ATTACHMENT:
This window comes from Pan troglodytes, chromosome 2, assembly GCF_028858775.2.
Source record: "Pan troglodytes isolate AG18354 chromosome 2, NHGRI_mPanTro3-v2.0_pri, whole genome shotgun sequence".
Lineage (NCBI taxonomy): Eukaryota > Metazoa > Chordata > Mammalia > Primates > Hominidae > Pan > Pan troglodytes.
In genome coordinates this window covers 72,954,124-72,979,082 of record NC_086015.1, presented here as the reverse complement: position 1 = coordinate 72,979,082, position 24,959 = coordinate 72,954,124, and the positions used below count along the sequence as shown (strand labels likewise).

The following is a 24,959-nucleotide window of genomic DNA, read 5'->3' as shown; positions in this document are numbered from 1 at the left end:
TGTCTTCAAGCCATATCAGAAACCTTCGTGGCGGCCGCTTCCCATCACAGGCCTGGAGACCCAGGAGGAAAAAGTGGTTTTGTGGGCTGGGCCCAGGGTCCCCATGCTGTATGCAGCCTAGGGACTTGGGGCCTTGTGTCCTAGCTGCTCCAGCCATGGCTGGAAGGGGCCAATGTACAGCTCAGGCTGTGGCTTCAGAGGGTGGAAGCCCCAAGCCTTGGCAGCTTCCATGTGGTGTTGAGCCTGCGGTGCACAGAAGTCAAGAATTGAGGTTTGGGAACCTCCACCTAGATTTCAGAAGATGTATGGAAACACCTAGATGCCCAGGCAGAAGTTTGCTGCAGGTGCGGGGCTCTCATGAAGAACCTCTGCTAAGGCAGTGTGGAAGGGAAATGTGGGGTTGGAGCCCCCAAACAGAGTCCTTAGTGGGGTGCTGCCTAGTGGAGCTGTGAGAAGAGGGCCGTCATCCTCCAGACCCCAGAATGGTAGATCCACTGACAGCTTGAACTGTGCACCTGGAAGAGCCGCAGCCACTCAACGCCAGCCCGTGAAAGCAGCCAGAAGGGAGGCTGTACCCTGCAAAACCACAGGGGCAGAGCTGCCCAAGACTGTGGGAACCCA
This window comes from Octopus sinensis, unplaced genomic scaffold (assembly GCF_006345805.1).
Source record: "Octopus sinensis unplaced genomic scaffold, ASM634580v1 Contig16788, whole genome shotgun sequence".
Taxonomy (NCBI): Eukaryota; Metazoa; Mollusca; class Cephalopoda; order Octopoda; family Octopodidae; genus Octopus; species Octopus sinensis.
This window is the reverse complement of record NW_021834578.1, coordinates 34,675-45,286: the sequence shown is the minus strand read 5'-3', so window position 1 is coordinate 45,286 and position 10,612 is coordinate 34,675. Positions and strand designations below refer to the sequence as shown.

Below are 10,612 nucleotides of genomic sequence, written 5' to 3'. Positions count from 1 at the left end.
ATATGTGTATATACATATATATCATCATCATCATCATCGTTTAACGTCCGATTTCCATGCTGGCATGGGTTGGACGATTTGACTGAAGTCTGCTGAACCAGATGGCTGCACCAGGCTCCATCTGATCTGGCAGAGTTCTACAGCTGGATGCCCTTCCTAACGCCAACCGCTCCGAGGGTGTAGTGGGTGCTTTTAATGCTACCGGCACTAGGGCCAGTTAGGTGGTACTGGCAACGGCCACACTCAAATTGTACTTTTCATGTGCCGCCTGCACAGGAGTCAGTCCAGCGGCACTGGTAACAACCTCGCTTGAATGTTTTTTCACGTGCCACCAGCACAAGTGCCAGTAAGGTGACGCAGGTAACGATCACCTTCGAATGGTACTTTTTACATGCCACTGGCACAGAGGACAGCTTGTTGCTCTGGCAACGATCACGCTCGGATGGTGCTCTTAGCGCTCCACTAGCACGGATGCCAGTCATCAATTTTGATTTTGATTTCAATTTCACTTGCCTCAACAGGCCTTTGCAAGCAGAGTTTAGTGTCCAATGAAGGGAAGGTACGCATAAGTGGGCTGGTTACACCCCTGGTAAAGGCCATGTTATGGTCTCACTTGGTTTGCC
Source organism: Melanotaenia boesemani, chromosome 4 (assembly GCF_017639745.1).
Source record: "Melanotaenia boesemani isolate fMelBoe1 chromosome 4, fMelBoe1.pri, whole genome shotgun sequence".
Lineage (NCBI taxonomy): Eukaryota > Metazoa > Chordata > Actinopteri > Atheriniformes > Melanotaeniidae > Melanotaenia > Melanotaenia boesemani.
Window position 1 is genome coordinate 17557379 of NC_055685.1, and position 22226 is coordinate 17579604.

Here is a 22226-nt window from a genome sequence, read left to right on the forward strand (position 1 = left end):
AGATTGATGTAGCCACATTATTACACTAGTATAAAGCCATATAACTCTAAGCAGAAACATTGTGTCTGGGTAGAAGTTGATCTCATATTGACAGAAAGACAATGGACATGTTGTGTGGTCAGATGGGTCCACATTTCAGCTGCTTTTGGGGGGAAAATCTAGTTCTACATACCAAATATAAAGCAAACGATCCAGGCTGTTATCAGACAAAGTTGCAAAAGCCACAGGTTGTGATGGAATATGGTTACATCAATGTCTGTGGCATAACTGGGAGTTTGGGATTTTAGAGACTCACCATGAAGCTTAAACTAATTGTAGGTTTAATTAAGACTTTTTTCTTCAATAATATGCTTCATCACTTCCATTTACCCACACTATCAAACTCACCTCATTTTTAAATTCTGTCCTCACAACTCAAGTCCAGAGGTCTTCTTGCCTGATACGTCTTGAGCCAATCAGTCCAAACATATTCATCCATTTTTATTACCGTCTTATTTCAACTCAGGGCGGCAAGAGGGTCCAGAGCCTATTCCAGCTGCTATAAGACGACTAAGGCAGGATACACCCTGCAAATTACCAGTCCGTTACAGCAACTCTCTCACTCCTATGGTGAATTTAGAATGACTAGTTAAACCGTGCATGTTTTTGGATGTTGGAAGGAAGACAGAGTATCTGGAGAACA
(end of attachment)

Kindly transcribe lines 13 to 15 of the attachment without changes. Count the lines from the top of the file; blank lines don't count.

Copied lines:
Source organism: Melanotaenia boesemani, chromosome 4 (assembly GCF_017639745.1).
Source record: "Melanotaenia boesemani isolate fMelBoe1 chromosome 4, fMelBoe1.pri, whole genome shotgun sequence".
Lineage (NCBI taxonomy): Eukaryota > Metazoa > Chordata > Actinopteri > Atheriniformes > Melanotaeniidae > Melanotaenia > Melanotaenia boesemani.